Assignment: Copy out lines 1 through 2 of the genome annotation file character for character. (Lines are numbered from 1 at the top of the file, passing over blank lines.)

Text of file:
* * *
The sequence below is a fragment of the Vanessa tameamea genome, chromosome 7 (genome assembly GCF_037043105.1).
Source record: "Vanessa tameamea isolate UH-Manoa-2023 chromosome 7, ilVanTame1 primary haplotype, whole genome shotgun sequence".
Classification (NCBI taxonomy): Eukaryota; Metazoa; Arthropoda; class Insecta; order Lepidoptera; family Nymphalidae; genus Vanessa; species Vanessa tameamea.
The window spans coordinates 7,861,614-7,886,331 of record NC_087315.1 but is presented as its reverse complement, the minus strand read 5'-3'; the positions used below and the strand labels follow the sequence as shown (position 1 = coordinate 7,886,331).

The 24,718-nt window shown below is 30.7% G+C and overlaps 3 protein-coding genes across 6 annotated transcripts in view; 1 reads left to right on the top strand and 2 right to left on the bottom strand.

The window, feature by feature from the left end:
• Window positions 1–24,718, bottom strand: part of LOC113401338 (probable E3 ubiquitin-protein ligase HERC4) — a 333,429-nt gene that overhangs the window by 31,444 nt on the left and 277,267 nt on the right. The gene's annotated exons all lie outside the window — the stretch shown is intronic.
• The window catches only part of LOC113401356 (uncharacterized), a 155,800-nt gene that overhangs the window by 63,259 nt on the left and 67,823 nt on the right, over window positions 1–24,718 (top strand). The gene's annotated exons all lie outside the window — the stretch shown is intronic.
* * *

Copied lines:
The sequence below is a fragment of the Vanessa tameamea genome, chromosome 7 (genome assembly GCF_037043105.1).
Source record: "Vanessa tameamea isolate UH-Manoa-2023 chromosome 7, ilVanTame1 primary haplotype, whole genome shotgun sequence".